To analyze the absorption of tattoo inks related to their in vivo and in vitro behavior under laser irradiation to improve laser-assisted tattoo removal.
The absorption of 21 tattoo inks in a wavelength range from 300 to 800 nm was characterized by reflection spectroscopy from samples consisting of inks mixed in gelatin. Tattoo inks were removed in vitro using pulsed laser radiation with different variables, and morphologic analysis of the irradiated areas was performed.
An interdisciplinary laser laboratory with a common industrial project with the Spanish company Milesman S.A.
One person was voluntarily tattooed with 2 of the studied inks.
Main Outcome Measures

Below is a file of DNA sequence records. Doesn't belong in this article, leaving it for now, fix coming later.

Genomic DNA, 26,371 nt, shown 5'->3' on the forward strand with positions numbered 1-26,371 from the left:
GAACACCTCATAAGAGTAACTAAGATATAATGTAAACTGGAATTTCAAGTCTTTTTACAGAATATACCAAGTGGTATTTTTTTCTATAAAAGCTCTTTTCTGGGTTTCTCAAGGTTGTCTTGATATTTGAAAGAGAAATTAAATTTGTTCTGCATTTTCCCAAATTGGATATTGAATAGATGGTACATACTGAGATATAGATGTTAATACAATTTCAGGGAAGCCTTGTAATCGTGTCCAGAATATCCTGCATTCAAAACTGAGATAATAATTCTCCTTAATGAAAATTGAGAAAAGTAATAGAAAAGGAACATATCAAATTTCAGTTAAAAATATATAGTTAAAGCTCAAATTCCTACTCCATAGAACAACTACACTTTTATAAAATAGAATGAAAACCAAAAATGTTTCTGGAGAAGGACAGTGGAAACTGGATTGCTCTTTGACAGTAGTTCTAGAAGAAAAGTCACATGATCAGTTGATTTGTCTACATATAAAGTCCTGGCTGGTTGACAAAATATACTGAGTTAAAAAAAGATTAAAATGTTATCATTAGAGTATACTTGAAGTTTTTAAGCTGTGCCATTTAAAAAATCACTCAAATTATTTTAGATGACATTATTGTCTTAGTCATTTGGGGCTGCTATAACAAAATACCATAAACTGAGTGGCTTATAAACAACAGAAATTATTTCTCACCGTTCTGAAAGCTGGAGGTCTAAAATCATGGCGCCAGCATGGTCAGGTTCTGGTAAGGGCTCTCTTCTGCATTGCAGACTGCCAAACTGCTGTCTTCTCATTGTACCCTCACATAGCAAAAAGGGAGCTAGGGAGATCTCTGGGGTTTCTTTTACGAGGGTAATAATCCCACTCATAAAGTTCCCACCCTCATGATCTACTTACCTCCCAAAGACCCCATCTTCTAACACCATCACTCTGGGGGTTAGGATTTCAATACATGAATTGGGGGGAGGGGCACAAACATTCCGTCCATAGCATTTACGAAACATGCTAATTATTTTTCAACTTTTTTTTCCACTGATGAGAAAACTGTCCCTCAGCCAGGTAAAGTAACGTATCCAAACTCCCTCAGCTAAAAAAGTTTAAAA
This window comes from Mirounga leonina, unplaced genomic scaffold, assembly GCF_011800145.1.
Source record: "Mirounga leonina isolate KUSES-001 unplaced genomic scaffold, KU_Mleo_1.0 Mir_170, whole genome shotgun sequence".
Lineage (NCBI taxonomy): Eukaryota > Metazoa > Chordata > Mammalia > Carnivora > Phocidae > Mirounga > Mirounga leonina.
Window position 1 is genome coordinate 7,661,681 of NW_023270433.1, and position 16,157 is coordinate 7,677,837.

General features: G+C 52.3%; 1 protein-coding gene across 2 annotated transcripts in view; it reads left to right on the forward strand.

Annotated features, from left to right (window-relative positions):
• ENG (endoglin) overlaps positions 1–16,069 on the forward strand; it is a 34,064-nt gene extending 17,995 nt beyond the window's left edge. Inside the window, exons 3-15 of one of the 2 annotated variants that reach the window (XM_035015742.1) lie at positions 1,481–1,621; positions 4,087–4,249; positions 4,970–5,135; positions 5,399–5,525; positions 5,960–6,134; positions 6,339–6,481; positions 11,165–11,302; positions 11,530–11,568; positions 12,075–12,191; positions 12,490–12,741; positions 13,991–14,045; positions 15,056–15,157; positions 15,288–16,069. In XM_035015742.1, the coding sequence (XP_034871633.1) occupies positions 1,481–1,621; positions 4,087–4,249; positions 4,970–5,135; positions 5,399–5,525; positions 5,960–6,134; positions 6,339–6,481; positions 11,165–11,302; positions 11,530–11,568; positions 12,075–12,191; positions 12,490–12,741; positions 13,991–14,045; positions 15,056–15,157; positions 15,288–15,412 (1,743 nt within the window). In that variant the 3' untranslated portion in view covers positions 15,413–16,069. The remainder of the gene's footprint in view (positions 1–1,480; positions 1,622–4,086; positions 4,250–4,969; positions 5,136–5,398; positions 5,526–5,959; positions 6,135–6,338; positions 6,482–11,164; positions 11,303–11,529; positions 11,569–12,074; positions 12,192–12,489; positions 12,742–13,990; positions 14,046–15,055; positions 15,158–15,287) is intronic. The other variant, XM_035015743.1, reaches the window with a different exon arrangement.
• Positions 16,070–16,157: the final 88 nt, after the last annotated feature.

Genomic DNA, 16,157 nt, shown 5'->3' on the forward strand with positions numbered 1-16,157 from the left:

(1) First approach to the optimum dose for pigment removal in in vitro models. (2) Correlation between the in vitro and in vivo situations at the optimum dose.
Reflection spectroscopy facilitated selection of the most adequate laser wavelengths for tattoo removal. Red, orange, and rose inks were successfully lightened at 532 nm with 0.6 J/cm2; brown at 1064 nm with 0.3 J/cm2; yellow and green at 448 nm with 2.6 J/cm2; and blue at 600 nm with 0.9 J/cm2. Similar colors in in vitro and in vivo tattoos responded with the same efficiency to the laser variables.
High efficiency is reached in the removal of in vivo tattoos by using an irradiation wavelength at which the percentage of reflection from the pigment is minimal. Under this condition, laser pulses can be used with a low fluence, minimizing adverse effects and clinical time.